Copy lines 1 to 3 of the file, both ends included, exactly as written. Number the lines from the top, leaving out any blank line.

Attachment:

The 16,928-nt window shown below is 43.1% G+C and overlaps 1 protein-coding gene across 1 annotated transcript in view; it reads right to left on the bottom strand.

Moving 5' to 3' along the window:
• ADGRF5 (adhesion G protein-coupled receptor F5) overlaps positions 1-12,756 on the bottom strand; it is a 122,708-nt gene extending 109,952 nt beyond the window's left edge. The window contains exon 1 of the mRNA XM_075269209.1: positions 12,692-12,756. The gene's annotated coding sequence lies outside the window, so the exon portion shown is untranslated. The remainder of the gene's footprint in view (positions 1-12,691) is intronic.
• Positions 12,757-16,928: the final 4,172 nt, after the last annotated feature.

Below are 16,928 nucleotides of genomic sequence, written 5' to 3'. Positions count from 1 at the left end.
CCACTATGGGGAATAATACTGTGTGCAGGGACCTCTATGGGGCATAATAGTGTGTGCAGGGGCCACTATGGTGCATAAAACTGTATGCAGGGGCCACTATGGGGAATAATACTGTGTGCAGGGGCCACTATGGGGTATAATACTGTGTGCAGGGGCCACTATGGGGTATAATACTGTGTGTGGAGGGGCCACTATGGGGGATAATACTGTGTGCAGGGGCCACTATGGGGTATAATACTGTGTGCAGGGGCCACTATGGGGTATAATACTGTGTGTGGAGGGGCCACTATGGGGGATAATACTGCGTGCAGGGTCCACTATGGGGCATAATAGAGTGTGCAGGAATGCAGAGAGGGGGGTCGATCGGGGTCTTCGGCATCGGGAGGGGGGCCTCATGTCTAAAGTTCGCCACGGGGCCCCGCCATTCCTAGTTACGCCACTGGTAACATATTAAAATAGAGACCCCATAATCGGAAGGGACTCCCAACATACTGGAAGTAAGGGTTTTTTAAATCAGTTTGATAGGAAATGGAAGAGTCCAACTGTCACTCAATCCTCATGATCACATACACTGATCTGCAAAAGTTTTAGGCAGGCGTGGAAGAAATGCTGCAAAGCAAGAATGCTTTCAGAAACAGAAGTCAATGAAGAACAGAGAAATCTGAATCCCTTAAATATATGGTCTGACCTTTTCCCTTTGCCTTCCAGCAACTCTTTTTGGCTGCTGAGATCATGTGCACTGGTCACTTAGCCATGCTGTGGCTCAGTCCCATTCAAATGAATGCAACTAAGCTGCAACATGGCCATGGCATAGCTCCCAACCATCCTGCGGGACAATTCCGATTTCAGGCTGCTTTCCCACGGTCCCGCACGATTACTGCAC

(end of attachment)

The 16,928-nt window shown below is 43.1% G+C and overlaps 1 protein-coding gene across 1 annotated transcript in view; it reads right to left on the bottom strand.

Moving 5' to 3' along the window:
• ADGRF5 (adhesion G protein-coupled receptor F5) overlaps positions 1-12,756 on the bottom strand; it is a 122,708-nt gene extending 109,952 nt beyond the window's left edge. The window contains exon 1 of the mRNA XM_075269209.1: positions 12,692-12,756. The gene's annotated coding sequence lies outside the window, so the exon portion shown is untranslated. The remainder of the gene's footprint in view (positions 1-12,691) is intronic.